SCOTLAND’S highest civil court has said that a legal action which could put an end to Brexit should be allowed to proceed.

A crowdfunded action by several Scottish politicians from every major party except the Tories went before the Court of Session in Edinburgh yesterday, where judges announced that the case could proceed.

The Court of Session accepted the petition from the cross-party group of seven politicians to determine whether Brexit can be stopped if Britain, acting alone, decides to halt the Article 50 process.

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The UK Government must respond within three weeks before the Court of Session sets a date to hear the case, which will centre on the legality of stopping the Article 50 withdrawal.

The petitioners want the Court of Session to refer the issue of whether or not the UK can unilaterally stop Brexit to the European Court of Justice (ECJ).

Ultimately they want the ECJ to rule on whether the remaining 27 EU countries would need to approve the stopping of the Article 50 process or whether the Westminster Parliament has the power to do so itself – that could see the Tory Government defeated if MPs do not like the deal.

The first four politicians who raised the case were Alyn Smith, the SNP MEP, Ross Greer and Andy Wightman, two MSPs from the Scottish Greens, and David Martin, a Scottish Labour MEP.

The second of Labour’s two Scottish MEPs, Catherine Stihler, plus Christine Jardine, the LibDem MP for Edinburgh West, as well as Joanna Cherry, an SNP MP and a QC, have also joined the petition.

Their action is being supported by legal counsel in Edinburgh and by Jo Maugham QC and the Good Law Project.

In a statement earlier this week the seven said: “We know it is possible to stay in the European Union if the other member states allow. But experts believe our Parliament can withdraw the [leaving] notification without their permission.

“But there is only one way to be sure: a court has to decide what Article 50 means.”

Jean-Claude Piris, former head of the EU council’s legal service, has backed the seven, writing on Twitter: “Article 50 is based on the principle that withdrawing from the EU is a unilateral decision. Nobody can force a state to leave. The only condition is that [the] decision is taken in conformity with its constitutional requirements.”

The Court of Session’s decision that the action can proceed is a blow to the Tory Government and comes little more than a year after the UK Supreme Court ruled that the Westminster Parliament, and not the Government, had to invoke Article 50.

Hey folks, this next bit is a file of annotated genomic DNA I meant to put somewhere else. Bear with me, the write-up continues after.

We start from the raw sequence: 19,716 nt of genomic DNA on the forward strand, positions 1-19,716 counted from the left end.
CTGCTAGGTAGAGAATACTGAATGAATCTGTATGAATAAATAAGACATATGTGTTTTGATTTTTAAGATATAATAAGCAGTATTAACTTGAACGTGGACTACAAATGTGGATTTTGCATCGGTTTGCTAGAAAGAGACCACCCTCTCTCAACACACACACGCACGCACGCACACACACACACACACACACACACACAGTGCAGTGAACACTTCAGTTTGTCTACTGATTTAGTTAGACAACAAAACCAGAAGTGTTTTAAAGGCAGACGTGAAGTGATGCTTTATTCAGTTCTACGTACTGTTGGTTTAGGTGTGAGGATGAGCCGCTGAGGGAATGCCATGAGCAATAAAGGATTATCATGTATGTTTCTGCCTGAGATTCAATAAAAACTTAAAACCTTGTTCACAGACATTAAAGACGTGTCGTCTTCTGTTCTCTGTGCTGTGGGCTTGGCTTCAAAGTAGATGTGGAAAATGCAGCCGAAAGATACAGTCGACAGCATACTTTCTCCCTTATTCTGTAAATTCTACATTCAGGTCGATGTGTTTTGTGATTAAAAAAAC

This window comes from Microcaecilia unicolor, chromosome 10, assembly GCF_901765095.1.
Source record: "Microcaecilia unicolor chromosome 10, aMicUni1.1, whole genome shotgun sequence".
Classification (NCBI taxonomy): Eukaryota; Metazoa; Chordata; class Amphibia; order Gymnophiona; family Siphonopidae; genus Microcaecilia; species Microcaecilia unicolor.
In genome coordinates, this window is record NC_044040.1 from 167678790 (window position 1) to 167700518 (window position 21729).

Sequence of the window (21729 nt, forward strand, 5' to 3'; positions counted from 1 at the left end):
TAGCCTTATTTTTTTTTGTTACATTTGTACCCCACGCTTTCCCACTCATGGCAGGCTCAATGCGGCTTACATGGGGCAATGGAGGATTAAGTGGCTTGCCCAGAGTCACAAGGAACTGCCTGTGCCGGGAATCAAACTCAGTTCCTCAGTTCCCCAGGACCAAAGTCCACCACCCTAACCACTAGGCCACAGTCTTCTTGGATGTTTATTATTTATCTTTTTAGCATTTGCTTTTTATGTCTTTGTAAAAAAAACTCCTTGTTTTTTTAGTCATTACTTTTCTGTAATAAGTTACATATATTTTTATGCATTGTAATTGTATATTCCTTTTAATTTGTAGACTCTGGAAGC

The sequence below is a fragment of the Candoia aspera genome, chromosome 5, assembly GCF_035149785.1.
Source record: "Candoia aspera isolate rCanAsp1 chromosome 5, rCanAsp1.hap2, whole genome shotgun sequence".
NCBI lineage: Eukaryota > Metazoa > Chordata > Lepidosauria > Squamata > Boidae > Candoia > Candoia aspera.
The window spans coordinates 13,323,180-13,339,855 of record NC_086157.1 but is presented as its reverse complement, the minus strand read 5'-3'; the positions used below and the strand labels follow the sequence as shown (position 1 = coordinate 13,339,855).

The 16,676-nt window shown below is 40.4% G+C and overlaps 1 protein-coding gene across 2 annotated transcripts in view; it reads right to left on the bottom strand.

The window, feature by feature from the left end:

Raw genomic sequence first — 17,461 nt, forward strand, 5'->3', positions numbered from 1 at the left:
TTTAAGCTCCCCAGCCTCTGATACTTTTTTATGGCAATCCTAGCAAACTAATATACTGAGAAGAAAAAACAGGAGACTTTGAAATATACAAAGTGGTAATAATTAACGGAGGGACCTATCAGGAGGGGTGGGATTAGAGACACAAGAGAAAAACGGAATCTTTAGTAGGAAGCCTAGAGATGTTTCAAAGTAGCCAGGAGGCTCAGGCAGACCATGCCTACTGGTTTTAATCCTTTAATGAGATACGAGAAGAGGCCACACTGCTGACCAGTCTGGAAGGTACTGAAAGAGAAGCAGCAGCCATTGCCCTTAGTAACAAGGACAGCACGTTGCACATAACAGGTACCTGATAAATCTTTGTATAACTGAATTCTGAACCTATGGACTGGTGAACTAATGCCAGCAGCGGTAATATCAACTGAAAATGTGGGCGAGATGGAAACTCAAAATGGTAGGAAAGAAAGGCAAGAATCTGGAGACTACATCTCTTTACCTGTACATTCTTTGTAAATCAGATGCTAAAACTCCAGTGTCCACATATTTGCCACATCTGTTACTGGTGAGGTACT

After a vote in Parliament, May formally notified the EU of Britain’s intention to leave the EU by triggering Article 50 of the Lisbon Treaty on March 29, starting a two-year exit process. She has since said she will not tolerate any attempt in Parliament to block it.

The SNP opposed Prime Minister Theresa May’s decision to trigger Article 50 when it came before Parliament, but yesterday’s court action was particularly significant due to it also involving parliamentarians from the Labour, LibDem and Green parties.

They have acted following increasing evidence that any Brexit deal is at best likely to be a fudge, and at worst a horrendous settlement for Scottish and UK interests, hence the humiliating defeat of May’s Government last week that has now guaranteed that Parliament will get a “meaningful” vote on the Brexit deal – and that vote could be to stop Article 50 in its tracks.

In its response to the initial letter advising it of the seven’s legal action, the UK Government said the decision to trigger Brexit will not be withdrawn.

The office of the Advocate General, Lord Richard Keen of Elie QC, said: “For the avoidance of doubt, the public position we do recognise having taken is that the stated and consistent position of the government has been and is that the UK’s notification under article 50 (2) will not be withdrawn. This is clearly long established and consistent and discloses no basis for legal challenge.”